Why I Don't Feel Strong Sometimes

I have been trying to find a way to write these thoughts for weeks. This is the best I could come up with.

The last few weeks have been complicated. Health issues have affected our home, and I find myself handling more than I often think I am capable of. We have been incredibly blessed with a support network of people who have been there for us unconditionally, which has triggered tears in both myself and the kids more times that I would like to admit. Somehow, our house and family are still standing, even when my brain is flooded with “what ifs” and “how comes” multiple times throughout the day.

And while the world seems to be on pause, our lives haven’t. Ethan now has Google Meets three to four times a day, Lily meets with her friends on Zoom two to three times a day, and I am still working, with added learnings through the NGF and the JewV’Nation Fellowship. And while staying busy has been a saving grace, those distractions eventually stop, and I am left to my own thoughts.

One of those thoughts in the past few weeks is my relationship with God. You know things get dicey when you are a Jewish Educator and find yourself desperately needing pastoral care because you are so mad at God that you don’t know who you are anymore. There was a point in the past three weeks when I just could not figure out who I am anymore. I was angry, frustrated, even grieving at times. I have questioned my ability to parent my children on my own, take care of my loved ones, even take care of myself. I became so incredibly angry at God, at our current situation; I was ready to give up everything that I believed in out of spite.

My thoughts about my skills as a mother were also victims of my overactive, overworked, overextended brain. My children have really been the true heroes during this whole ordeal. They have managed to muster an unheard of amount patience and strength; they ask questions, and even when the answer is not what they were hoping for, they are able to just accept the answer as it is, and go on through their day, somehow keeping me together.

And before you start reading: no, this post is not about religion.

I have been incredibly lucky to have Rabbis in my life who have been able to support me in that area through this process. The part that I struggle with isn’t the belief in God anymore (though our relationship is still very much strained at the moment), but the belief in myself.

How am I supposed to be a Jewish Educator when my own belief systems are broken? How am I supposed to be a mother when I don’t feel I can keep my family together when they need me the most?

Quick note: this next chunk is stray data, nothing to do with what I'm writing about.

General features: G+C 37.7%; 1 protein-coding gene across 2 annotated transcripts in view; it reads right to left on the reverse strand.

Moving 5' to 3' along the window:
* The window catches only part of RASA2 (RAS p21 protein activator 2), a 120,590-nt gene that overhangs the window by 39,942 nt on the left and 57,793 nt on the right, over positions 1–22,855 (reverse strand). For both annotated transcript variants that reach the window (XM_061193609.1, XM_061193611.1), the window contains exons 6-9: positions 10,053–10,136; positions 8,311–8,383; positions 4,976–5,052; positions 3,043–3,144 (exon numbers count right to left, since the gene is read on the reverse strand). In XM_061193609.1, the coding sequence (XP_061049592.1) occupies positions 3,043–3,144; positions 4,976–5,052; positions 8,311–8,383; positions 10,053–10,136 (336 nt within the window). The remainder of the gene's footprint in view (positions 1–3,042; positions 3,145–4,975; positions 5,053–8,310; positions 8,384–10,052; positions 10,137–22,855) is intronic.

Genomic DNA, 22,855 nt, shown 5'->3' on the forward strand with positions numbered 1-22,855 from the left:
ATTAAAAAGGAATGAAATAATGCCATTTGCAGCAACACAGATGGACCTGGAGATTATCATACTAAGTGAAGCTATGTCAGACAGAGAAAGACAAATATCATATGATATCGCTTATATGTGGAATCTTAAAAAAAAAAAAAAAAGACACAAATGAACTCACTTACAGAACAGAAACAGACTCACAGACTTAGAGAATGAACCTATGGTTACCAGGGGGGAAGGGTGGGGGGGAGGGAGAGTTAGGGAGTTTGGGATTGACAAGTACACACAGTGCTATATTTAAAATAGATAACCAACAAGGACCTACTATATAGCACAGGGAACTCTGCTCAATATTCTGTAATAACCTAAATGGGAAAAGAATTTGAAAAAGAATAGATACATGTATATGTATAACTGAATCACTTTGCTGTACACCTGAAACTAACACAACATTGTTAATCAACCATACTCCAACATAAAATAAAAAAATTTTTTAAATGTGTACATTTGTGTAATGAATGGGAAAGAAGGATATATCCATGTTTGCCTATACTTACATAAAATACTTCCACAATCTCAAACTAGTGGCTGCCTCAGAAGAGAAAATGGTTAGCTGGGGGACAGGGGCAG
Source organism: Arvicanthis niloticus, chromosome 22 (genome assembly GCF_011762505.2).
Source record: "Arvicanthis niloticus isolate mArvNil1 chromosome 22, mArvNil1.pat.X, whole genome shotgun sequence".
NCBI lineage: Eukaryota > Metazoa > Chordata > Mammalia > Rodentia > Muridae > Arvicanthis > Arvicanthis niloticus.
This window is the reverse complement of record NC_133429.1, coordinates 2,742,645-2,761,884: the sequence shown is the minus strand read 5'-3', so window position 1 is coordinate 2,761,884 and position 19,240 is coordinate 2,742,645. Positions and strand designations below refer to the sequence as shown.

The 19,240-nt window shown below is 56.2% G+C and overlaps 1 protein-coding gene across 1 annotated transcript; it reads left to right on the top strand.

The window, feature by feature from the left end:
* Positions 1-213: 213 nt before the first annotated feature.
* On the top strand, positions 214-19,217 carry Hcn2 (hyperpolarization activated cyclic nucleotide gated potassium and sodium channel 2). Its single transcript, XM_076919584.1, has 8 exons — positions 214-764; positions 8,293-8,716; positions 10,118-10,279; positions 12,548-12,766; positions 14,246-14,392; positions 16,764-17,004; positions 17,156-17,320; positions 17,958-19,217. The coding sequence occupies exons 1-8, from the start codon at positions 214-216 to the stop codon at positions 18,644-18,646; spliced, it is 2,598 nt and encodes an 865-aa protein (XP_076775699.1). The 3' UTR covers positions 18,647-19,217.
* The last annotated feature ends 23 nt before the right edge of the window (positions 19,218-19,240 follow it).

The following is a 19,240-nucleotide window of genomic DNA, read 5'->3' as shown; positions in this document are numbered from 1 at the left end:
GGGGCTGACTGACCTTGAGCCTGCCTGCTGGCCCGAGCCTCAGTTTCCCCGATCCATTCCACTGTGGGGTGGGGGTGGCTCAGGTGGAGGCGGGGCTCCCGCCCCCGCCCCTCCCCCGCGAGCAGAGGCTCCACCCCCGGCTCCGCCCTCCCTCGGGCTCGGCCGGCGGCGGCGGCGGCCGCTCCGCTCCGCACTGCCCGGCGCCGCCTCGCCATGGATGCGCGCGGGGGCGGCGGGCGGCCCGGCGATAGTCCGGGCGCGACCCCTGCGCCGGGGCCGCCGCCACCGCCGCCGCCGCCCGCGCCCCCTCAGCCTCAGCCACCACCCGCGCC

What will happen when people find out I am an absolute impostor?

As a Social Worker, I have heard about Impostor Syndrome multiple times. And yet, I fail to see it when it comes to my own thoughts and actions. For those that have not heard of it, Impostor Syndrome is the concept where you believe your successes are all due to luck, and not by your own skills and qualifications.


This has been one of the big hurdles I have had to manage in the past few weeks. So many people have told me how strong I am and how I’m keeping it together, while all I think of is how little control over my own life I have right now, and how I am failing miserably: my kids are still struggling, I am barely sleeping and eating, and we still have no concrete answers from doctors (though we at least have some ideas now, and we are slowly moving forward). When Lily decided to potty train herself the day everything started, and people told me how incredible it was that I managed to potty train her with everything going on, my thought was “are they kidding?! It was luck, she decided to do it on her own!”. When I was managing to give seminars that I had previously scheduled, and people were giving me good feedback, my thought was “they are trying to be polite, and I only managed to pull that off because that seminar has been finished for months and I had a script”. For everything positive that was happening in my life, I managed to tear it down in a way that would diminish any work that I had done for myself, effectively keeping myself from crawling out of the dark hole I had forced myself into.

I don’t write myself as a “woe is me” situation. I write this because I am not the only one in this spot during this pandemic, or even in motherhood as a whole. Some research has shown that Impostor Syndrome is more likely to affect women, and during a period in time like a pandemic, where women are charged with an increasing amount of responsibilities (working from home, homeschooling children, etc.), we become more susceptible to falling for this idea that we are not enough; that we are barely surviving not by skill, but by luck.

I can’t say that I am out of the dark hole, but I can say that I can at least see the light at the end of the tunnel. I can’t say that I believe myself to be fully capable of being an educator or a mother based on my skills, but I do believe that I could be, and that our current situation doesn’t define us, but that the role it plays in our story is that of growth, and not failure.

My wish to you this week is that you find your “maybe”. That maybe you can be strong enough to survive another week in quarantine; that maybe you are brave enough to speak up for what you need; that maybe you are as wonderful and strong a mother as others keep reminding you that you are; that maybe, just maybe, everything will be ok.


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